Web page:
flowing a second pulse of the first gas through a second gas passageway in the valve assembly and into a second portion of the gas distributor, wherein the first and second portions of the gas distributor are in fluid communication with each other, wherein the first and second gas passageways are configured in a parallel arrangement and are in fluid communication with a first gas conduit;
flowing a third pulse of the first gas through a third gas passageway in the valve assembly; and
flowing a fourth pulse of the first gas through a fourth gas passageway in the valve assembly, wherein the third and fourth gas passageways are configured in a parallel arrangement with the first and second gas passageways and are in fluid communication with the first gas conduit.
3. A method for depositing material onto a microfeature workpiece in a reaction chamber, the method comprising:
opening a first valve to dispense a first pulse of a first gas into the reaction chamber through a first downstream main line;
closing the first valve;
opening a second valve to dispense a second pulse of the first gas into the reaction chamber through the first downstream main line; and
closing the second valve, wherein the first pulse of the first gas does not pass through the second valve and the second pulse of the first gas does not pass through the first valve.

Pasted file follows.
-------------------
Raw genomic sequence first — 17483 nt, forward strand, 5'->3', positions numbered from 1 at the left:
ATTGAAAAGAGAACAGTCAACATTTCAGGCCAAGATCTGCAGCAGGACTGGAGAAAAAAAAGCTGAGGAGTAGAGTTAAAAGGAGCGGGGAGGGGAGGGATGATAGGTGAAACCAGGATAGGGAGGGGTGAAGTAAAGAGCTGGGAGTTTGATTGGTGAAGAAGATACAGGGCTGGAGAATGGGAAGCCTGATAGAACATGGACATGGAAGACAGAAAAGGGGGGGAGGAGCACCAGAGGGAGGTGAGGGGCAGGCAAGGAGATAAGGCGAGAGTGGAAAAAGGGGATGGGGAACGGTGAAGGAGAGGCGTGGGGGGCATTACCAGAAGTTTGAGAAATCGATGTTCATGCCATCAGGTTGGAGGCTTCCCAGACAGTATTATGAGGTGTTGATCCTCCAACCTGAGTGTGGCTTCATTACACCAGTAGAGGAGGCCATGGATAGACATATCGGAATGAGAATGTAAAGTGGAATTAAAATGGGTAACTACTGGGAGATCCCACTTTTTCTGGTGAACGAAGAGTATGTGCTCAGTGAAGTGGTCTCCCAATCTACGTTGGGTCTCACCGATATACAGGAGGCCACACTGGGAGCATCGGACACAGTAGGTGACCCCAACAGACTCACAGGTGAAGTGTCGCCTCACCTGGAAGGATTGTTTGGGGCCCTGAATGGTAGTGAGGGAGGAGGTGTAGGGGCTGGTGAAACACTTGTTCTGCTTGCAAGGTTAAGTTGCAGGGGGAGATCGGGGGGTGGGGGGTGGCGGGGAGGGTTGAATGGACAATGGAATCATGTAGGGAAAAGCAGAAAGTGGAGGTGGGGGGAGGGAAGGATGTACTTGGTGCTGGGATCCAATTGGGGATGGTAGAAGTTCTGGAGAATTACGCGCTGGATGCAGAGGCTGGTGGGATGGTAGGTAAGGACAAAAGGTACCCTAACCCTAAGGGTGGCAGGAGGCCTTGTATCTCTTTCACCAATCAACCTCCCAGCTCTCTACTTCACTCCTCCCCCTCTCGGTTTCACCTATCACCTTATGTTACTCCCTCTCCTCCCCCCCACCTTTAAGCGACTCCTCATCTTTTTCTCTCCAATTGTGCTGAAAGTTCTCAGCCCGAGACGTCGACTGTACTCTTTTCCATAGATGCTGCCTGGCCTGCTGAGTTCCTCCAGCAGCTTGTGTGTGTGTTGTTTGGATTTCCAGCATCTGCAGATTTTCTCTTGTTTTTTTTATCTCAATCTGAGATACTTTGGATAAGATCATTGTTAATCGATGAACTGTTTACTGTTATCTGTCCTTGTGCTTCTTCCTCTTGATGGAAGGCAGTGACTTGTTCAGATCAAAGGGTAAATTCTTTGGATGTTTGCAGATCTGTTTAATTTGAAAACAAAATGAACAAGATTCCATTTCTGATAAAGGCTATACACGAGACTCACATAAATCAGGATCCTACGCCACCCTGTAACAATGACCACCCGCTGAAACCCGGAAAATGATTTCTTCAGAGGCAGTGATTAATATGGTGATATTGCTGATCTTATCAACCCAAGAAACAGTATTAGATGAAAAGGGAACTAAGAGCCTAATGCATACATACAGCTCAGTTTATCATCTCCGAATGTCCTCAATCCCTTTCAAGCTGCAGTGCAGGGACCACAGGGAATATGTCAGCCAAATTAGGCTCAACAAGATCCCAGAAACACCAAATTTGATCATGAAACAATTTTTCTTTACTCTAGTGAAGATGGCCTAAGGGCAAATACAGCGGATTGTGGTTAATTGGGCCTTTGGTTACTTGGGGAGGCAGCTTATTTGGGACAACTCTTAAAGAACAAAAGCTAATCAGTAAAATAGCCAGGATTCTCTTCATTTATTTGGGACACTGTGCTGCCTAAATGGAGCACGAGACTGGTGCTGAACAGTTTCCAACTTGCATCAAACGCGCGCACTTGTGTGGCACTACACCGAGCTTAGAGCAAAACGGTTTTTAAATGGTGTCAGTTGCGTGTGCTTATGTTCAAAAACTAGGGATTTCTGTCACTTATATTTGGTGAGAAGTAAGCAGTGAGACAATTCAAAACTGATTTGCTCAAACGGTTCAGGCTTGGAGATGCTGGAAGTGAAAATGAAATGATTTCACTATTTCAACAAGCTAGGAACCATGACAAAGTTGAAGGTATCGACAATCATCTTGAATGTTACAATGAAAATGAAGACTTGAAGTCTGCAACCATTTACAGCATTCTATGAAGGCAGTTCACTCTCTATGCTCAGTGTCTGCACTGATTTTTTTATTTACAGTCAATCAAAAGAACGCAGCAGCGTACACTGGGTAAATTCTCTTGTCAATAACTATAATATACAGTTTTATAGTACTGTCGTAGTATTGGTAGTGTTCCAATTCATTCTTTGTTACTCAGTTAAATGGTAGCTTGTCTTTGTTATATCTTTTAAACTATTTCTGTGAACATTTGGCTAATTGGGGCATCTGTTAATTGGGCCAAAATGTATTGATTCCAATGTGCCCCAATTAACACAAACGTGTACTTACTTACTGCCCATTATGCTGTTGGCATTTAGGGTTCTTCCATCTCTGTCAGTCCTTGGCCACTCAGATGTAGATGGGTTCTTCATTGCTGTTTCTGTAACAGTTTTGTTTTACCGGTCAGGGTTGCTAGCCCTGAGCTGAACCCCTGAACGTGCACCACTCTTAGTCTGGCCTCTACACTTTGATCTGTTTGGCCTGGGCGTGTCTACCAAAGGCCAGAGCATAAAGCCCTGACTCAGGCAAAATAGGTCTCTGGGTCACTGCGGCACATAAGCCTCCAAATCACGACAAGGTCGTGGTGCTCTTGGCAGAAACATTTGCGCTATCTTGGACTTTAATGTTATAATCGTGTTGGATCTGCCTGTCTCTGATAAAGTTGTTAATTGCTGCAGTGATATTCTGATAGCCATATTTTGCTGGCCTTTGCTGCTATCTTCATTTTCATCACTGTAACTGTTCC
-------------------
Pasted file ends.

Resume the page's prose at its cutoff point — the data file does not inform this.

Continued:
4. The method of claim 3, further comprising:
opening a third valve to dispense a first pulse of a second gas into the reaction chamber through a second downstream main line;
closing the third valve;
opening a fourth valve to dispense a second pulse of the second gas into the reaction chamber through the second downstream main line; and
closing the fourth valve, wherein the first pulse of the second gas does not pass through the fourth valve and the second pulse of the second gas does not pass through the third valve.
5. The method of claim 3 wherein closing the first valve occurs before opening the second valve.
6. The method of claim 3, further comprising:
opening a third valve to dispense a third pulse of the first gas into the reaction chamber through the first downstream main line after closing the second valve; and
closing the third valve.
Description
TECHNICAL FIELD